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Earle K. Shawe ’34In Memoriam: Earle K. Shawe ’34, ‘Dean of Labor Lawyers,’ UVA Law’s Oldest Alum

Earle K. Shawe ’34, the Law School’s oldest alumnus, a founder of Shawe & Rosenthal and a pioneer in the area of labor law, died June 30 at age 104. Shawe, who began his career as a trial attorney representing labor unions, founded the Baltimore firm in 1942 and became a well-known management-side attorney. He has been referred to as the “dean of labor lawyers.”

In one of his landmark cases, Shawe filed and won the first charge under the Taft-Hartley Act of 1947, which restricts the power of labor unions. He represented Baltimore Graphic Arts Association, a group of printing companies, in a labor dispute against the International Typographical Union.

Shawe’s son, Stephen D. Shawe, said he will always remember his father for his persistence. Even in collective bargaining negotiations when the chance of making a deal happen seemed impossible, his father would figure out ways to make things work out.

“He would not allow for failure,” Shawe said. “He would be there day and night and then do it again the next day. He would never allow the other side to say no. It was a very good lesson at what’s possible if you keep at it.”

Shawe continues to work at the firm his father founded. He called his father’s life the “classic story of the Great Depression.”

Earle Shawe grew up in Portsmouth, Virginia. After a high school teacher pressured him to go to college, Shawe attended the University of Virginia at 16 and graduated with a law degree at 22. After a brief stint as a law clerk for a small New York firm, Halpert and Halpert, Shawe became an attorney for the Reconstruction Finance Corp. and then the National Recovery Administration.

Shawe eventually would end up joining the National Labor Relations Board, where he was the youngest attorney for the newly formed organization. There, he represented the employees of Bethlehem Steel and helped them gain legitimate bargaining rights.

Stephen Shawe said his father gained recognition because there were so few people who specialized in labor law. He continued to work into his 80s.

The annual Earl K. Shawe professorship will continue to honor selected UVA Law faculty in his memory.

—Holden Wilen, adapted from Baltimore Business Journal


Harwood Martin is “exhausted by retirement!” His activities include conducting Coast Guard Auxiliary patrols on the Chesapeake Bay, volunteering weekly at a local hospital as well as with a social service agency serving the disadvantaged by providing legal and medical services, along with food, clothes and housing.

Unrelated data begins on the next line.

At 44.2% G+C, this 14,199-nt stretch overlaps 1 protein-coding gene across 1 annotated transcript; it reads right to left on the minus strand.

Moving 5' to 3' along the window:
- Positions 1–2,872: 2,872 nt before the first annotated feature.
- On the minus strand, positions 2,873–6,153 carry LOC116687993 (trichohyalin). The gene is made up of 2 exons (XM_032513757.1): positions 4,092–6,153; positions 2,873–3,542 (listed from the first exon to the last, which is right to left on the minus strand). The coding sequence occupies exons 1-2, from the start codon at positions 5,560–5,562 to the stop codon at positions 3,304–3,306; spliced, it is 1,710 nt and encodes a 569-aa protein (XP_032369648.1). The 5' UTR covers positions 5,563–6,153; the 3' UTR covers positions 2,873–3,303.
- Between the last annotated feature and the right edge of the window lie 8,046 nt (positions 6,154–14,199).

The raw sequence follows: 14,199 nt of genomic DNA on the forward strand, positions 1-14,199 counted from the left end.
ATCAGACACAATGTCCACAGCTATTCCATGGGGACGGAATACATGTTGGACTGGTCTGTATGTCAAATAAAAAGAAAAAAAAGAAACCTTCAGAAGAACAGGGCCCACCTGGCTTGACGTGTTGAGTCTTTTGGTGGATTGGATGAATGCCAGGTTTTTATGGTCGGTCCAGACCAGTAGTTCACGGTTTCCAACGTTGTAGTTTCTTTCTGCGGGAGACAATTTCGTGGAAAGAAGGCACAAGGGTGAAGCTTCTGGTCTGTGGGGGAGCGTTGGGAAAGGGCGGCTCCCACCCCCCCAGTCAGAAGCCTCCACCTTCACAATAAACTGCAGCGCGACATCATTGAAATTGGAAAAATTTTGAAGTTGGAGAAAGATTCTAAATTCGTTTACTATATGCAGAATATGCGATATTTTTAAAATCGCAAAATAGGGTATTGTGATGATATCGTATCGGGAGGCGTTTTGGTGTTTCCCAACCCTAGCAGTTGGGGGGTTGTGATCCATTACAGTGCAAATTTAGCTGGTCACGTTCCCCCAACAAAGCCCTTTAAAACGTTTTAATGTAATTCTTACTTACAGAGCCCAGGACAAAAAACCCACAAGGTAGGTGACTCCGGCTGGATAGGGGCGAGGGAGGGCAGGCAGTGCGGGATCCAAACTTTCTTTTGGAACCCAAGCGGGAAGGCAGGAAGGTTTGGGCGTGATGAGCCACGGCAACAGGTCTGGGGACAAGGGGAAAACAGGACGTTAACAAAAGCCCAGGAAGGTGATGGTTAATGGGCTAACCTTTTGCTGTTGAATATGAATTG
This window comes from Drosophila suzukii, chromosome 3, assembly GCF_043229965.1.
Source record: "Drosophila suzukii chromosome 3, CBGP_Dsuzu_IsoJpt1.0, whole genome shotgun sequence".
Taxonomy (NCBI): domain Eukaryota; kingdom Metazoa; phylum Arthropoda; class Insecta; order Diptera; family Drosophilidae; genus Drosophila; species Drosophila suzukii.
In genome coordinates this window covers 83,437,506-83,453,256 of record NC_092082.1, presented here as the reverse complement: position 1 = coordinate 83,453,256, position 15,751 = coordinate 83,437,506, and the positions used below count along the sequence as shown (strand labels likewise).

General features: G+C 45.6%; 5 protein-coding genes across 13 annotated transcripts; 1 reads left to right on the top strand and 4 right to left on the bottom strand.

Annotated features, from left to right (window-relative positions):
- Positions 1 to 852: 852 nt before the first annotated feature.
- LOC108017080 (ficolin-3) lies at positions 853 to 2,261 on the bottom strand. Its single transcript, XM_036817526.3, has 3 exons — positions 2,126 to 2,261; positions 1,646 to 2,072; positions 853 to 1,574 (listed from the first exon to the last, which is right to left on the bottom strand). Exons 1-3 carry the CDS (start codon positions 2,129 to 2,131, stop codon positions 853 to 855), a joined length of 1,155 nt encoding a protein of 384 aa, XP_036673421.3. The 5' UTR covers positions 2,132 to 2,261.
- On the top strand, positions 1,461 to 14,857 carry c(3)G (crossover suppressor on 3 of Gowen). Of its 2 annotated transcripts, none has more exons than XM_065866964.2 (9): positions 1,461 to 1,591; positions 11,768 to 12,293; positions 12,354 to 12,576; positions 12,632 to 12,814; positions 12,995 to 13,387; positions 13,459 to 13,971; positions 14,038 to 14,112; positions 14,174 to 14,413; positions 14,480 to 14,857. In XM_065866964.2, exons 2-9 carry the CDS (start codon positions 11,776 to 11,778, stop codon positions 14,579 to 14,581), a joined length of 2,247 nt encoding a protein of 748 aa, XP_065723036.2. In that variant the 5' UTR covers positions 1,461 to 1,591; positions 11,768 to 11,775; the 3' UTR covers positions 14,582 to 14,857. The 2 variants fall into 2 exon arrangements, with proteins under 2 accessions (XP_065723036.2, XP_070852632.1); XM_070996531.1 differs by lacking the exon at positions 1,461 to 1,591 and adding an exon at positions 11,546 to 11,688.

John W. Warner ’53UVA Library Houses Papers of Sen. John W. Warner ’53

The papers of former U.S. Sen. John W. Warner ’53 are now available for public viewing through the University of Virginia Library. They became open to the public in April and are housed at UVA’s Albert and Shirley Small Special Collections Library.

When he retired in 2009 from the Senate, Warner had logged 30 years in the upper house of Congress and garnered a well-earned reputation as one of the most effective legislators of the last half-century.

He said he hopes that students and young civic leaders can use his papers as an example of how to build consensus and take on major national priorities.

“I put it all out there,” he said. “Some public officials only want to put things out piecemeal or only want to show this or that. I ‘dumped’ the whole thing, all the records for everyone to see.”

The full collection not only spans Warner’s three decades as a senator, but also reaches back to his earliest days as an enlisted man in the U.S. Navy in the final years of World War II. Researchers will get a glimpse into his lengthy career as a public servant before he ran for office in 1978, including his years as a Marine officer in the Korean War, an assistant U.S. attorney, undersecretary of the Navy, secretary of the Navy and head of the American Revolution Bicentennial Administration.

“Certainly the Warner papers will be an important window into the end of the 20th century and all the political issues that took up the nation’s attention in that time,” said Hoke Perkins, the associate University librarian for philanthropy. “We are thrilled to be able to add this important collection to our archives.”

Warner was a regular figure on Grounds throughout his career in public service and accepted an invitation from UVA in 2008 to make the University Library the eventual home of his public papers.

—Katie McNally